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dc.contributor.authorNgaruiya, G. W.
dc.contributor.authorAndanje, S. A.
dc.contributor.authorBowkett, A. E.
dc.contributor.authorAgwanda, B. R.
dc.contributor.authorPlowman, A. B.
dc.contributor.authorWacher, T.
dc.contributor.authorAmin, R.
dc.date.accessioned2014-05-29T08:08:51Z
dc.date.available2014-05-29T08:08:51Z
dc.date.issued2011-07
dc.identifier.citationOryx / Volume 45 / Issue 03 / July 2011, pp 444-447en_US
dc.identifier.issn0030-6053
dc.identifier.other1365-3008
dc.identifier.urihttp://ir-library.ku.ac.ke/handle/123456789/9690
dc.descriptionDOI: http://dx.doi.org/10.1017/S003060531000181Xen_US
dc.description.abstractAders’ duiker Cephalophus adersi is a small antelope endemic to the coastal forests of east Africa. Threatened by habitat loss and hunting, the species is categorized as Critically Endangered on the IUCN Red List. Until recently Aders’ duiker was known to persist only on Zanzibar, Tanzania, and in the Arabuko-Sokoke Forest National Reserve, Kenya. However, in 2004 a sighting of a single individual was reported from the Dodori forest in northern coastal Kenya, raising the possibility that the species survives elsewhere. Subsequently, an opportunistic camera-trap survey was conducted in September and October 2008 to establish the occurrence of Aders’ duiker in Kenyan coastal forests north of the Tana River. One hundred and fifty six images of Aders’ duikers were obtained from 12 of 28 camera-trap sites (46 of 358 camera-trap days), confirming the existence of a population of Aders’ duiker in the Boni–Dodori forest both inside and outside the National Reserves. In addition, we sighted individuals of the species on three occasions. The relatively high encounter rates per unit effort compared to similar data from Arabuko-Sokoke forest suggest the Boni–Dodori population is significant. Initial surveys of the local Awer community revealed that Aders’ duiker is well known by the name guno. These findings significantly improve the conservation prospects for Aders’ duiker and highlight the need for greater research and management efforts in the poorly known Boni–Dodori forest.en_US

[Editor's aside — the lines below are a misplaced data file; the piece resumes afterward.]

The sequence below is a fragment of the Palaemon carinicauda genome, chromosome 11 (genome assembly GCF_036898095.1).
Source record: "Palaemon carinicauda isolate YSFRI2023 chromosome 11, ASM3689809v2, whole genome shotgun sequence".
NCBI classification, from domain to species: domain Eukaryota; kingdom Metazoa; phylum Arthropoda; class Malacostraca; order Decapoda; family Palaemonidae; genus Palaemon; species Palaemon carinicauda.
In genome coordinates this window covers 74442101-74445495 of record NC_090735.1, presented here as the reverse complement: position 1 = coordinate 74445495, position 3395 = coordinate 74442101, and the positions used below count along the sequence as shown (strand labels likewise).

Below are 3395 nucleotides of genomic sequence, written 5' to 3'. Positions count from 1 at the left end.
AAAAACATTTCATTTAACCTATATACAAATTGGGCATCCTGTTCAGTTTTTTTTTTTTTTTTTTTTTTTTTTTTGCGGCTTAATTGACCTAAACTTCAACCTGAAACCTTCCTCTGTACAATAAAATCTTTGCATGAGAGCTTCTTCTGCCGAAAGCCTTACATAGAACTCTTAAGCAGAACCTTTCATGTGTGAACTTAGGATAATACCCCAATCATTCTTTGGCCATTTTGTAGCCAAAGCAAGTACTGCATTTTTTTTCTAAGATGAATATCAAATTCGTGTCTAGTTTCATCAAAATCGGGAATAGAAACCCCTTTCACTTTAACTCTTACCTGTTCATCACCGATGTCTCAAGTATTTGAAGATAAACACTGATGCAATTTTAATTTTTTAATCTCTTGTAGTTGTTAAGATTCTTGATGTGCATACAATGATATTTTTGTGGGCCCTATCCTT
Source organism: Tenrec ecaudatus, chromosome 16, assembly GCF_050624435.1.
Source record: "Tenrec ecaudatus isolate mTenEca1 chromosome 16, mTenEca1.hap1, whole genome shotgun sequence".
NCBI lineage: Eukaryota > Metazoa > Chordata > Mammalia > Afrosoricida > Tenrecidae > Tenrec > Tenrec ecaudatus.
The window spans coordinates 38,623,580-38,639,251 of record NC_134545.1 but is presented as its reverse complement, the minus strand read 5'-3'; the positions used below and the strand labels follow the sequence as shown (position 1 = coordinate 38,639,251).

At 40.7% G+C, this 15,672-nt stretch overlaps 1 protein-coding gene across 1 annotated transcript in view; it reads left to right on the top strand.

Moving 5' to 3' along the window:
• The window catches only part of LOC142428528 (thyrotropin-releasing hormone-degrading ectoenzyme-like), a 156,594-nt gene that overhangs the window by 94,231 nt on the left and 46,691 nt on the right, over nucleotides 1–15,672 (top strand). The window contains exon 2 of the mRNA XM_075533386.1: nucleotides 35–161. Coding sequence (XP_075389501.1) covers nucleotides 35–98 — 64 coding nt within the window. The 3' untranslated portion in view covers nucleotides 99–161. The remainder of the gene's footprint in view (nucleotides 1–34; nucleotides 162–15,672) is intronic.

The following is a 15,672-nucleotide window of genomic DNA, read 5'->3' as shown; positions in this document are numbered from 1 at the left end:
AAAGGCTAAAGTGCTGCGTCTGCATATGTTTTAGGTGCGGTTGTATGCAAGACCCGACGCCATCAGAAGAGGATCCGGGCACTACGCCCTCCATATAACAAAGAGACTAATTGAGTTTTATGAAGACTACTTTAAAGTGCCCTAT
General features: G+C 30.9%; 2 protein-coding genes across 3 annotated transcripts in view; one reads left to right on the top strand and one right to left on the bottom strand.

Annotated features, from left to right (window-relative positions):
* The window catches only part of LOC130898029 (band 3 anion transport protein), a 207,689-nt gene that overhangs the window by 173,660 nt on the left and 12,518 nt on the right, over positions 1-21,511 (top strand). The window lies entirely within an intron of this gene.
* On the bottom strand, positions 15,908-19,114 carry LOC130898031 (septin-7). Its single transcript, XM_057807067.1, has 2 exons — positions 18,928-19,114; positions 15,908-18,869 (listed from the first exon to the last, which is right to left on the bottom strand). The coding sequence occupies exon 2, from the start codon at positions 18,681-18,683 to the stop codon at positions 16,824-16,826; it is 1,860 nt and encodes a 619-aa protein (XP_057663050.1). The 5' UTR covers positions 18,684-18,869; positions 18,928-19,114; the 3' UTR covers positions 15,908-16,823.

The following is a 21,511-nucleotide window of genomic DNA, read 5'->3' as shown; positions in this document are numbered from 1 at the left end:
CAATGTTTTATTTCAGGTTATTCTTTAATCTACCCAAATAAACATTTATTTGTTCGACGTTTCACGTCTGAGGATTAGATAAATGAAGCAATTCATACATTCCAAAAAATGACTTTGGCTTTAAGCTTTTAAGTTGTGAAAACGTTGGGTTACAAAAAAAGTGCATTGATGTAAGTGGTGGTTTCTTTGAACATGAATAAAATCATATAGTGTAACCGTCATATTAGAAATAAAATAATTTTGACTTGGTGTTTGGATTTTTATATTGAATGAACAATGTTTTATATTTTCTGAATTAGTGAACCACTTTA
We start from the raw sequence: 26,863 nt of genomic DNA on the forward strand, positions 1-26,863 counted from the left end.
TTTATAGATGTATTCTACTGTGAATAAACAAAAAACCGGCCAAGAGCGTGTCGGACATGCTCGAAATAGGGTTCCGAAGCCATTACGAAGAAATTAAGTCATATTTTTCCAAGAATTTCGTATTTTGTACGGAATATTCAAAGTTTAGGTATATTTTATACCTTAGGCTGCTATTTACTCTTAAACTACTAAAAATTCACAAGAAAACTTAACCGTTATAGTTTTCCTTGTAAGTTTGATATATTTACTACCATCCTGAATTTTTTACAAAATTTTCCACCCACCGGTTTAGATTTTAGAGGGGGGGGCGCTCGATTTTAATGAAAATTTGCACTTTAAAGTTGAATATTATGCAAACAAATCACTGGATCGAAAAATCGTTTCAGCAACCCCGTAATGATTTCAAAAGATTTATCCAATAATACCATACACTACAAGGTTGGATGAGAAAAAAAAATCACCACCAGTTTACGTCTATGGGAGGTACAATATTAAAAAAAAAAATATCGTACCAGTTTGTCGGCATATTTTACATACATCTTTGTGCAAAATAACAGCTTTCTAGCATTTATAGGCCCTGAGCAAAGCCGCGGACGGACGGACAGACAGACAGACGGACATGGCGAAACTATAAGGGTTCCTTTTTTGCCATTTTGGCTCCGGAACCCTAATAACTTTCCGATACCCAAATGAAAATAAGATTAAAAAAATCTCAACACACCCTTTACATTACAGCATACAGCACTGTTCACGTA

dc.language.isoenen_US
dc.publisherCambridge University Pressen_US
dc.subjectAders’ duikeren_US
dc.subjectBoni National Reserveen_US
dc.subjectcamera-trapen_US
dc.subjectCephalophus adersien_US
dc.subjectDodori National Reserveen_US
dc.subjectforest antelopeen_US
dc.subjectKenyaen_US
dc.titleA new population of the Critically Endangered Aders’ duiker Cephalophus adersi confirmed from northern coastal Kenyaen_US
dc.typeArticleen_US


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